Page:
HR Advised to Make Pay Practices More Transparent

More than 9 in 10 companies have a written or unwritten compensation policy, but fewer than half believe their employees understand it, possibly because employers aren't communicating their practices effectively, according to research released by WorldatWork, an association that focuses on compensation, benefits and total rewards. 

WorldatWork said 53 percent of respondents at companies with compensation policies indicated that most or all employees don't understand them. Furthermore, 46 percent said they share minimal information with employees regarding their individual salaries. 

The nonprofit group reported the responses of 600 compensation officers in its "Survey on Compensation Programs and Practices." 

"We’ve seen for a couple of survey cycles that the amount of information that is being shared with employees surprisingly seems to be going down, which is counterintuitive with all of the talk of pay transparency and employers being more open," Kerry Chou, senior practice leader at WorldatWork, told Bloomberg BNA Aug. 25. "Employers are not being more secretive, necessarily, but the amount of information respondents told us they shared was minimal." 

It could be companies aren't saying much because many of them haven't increased wages dramatically and budgets have been flat over the past three or four years, Chou said. When there isn’t a change in budget year over year, companies have a tendency "to fall asleep at the wheel a little bit" and don’t communicate compensation information, he said.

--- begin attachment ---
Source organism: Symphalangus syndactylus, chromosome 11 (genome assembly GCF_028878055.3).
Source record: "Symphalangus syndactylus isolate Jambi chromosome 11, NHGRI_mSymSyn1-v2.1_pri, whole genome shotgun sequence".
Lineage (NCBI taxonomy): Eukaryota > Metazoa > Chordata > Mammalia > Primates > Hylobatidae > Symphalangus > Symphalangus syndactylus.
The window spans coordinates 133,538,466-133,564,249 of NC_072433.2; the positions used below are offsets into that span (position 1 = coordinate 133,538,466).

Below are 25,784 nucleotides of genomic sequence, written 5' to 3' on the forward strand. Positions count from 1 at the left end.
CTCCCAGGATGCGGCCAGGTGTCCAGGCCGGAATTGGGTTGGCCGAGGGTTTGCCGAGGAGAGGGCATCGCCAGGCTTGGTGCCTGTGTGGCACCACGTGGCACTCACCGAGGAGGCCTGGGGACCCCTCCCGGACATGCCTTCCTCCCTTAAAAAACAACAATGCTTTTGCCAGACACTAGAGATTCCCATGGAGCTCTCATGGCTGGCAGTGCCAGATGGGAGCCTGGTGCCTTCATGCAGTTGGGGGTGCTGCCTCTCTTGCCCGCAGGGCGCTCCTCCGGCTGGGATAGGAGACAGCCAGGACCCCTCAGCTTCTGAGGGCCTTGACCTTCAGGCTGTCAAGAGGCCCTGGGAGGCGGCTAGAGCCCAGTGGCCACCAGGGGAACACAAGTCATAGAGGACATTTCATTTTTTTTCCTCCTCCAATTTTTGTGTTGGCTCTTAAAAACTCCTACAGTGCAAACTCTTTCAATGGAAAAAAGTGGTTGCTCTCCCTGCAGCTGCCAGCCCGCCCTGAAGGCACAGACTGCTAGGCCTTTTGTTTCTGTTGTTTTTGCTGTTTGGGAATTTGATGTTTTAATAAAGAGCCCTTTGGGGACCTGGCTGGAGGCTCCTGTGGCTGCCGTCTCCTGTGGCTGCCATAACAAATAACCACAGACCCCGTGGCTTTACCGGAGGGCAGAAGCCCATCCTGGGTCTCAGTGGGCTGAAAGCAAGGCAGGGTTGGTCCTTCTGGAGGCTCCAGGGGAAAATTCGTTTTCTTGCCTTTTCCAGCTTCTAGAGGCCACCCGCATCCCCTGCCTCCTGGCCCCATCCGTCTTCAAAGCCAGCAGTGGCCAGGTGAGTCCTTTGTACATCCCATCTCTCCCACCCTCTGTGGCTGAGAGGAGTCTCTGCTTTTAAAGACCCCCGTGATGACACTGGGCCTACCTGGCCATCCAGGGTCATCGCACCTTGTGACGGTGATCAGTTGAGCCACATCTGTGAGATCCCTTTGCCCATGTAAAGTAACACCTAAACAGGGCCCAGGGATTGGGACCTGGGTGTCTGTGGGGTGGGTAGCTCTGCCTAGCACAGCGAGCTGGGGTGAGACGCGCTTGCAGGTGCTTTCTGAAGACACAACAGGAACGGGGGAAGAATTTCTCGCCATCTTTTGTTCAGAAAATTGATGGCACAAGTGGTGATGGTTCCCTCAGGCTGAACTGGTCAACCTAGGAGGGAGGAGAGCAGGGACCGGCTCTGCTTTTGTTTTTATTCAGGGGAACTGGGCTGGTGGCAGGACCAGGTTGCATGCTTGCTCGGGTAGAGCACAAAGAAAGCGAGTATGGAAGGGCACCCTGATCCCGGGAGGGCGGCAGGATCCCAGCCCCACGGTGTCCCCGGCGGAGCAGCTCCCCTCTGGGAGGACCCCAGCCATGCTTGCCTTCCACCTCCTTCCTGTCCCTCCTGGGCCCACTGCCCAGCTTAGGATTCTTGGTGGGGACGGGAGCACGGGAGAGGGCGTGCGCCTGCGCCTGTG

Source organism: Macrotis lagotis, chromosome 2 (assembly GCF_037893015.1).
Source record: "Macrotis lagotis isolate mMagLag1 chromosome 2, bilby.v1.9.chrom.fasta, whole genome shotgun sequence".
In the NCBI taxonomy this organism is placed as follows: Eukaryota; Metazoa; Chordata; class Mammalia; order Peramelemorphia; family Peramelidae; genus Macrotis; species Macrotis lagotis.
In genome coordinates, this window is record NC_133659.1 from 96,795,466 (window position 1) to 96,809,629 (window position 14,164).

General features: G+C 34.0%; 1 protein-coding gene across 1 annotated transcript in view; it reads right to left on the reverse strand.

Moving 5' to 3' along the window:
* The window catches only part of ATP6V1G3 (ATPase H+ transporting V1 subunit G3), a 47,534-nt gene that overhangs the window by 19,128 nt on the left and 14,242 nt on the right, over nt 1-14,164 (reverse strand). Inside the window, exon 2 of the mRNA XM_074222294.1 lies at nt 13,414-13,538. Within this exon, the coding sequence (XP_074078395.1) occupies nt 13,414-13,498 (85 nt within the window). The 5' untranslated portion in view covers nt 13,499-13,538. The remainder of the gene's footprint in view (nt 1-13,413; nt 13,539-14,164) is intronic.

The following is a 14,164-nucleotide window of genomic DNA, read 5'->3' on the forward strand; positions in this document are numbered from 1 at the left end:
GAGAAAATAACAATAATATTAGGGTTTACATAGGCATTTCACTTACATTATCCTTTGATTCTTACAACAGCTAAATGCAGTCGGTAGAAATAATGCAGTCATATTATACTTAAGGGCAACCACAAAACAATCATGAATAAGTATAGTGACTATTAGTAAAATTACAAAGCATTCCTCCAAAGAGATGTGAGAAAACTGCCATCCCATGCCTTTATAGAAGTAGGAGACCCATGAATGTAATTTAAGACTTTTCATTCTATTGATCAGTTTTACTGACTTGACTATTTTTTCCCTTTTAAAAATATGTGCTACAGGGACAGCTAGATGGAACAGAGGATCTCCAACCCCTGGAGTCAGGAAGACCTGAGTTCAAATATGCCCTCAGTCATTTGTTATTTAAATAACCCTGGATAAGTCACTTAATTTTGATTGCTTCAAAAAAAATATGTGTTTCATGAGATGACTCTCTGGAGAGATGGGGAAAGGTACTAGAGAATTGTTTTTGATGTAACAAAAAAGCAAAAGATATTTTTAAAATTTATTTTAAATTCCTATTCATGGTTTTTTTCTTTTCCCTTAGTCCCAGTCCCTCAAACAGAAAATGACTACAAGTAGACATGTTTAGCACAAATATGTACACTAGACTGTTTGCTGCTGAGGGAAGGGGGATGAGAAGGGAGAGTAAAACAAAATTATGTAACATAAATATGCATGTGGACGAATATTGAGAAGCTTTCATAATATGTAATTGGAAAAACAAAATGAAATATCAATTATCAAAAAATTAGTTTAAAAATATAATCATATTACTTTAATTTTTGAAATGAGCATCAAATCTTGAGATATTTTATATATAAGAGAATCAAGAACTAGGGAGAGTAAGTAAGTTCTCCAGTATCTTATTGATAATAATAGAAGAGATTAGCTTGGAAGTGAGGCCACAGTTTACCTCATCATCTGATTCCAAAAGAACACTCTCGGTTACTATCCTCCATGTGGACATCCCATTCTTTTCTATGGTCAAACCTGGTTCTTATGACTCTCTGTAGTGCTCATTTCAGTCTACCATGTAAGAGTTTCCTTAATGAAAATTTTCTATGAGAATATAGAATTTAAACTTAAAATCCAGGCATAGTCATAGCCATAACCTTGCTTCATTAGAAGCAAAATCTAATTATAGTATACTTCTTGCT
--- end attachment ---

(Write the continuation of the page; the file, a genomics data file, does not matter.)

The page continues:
Better Recruiting, Engagement

If employers are looking to enhance recruiting and retention efforts, being more transparent about pay can help, Scott Dobroski, community expert and research analyst for jobs website Glassdoor, told Bloomberg BNA Aug. 25. Knowledge about pay practices can make employees feel more engaged and lead them to stay at their jobs longer, according to Dobroski. 

The majority of employed adults (69 percent) wish they had a better understanding of what fair pay is for their position and skill set at their company and in their local market, according to research from Glassdoor. Moreover, Dobroski said over half (56 percent) of employed adults feel they must switch jobs in order to obtain any meaningful change in compensation. 

Some preparation is needed to communicate effectively with employees about pay, he said. Before ramping up communication efforts, employers should first do an analysis of the company’s current pay structure, because "no organization is perfect in this," he said. 

HR will need buy-in from top leadership, particularly the CEO, to roll out these kinds of projects, Dobroski added. Companies should have well-defined guidelines for how pay is determined and how employees can advance to the next pay bracket. 

Engaging in this kind of pay analysis will likely lead employers to discover "bumps" in their pay practices, but those are best addressed quickly and shared with employees and prospective talent to show the organization is willing to fix internal problems, he said.

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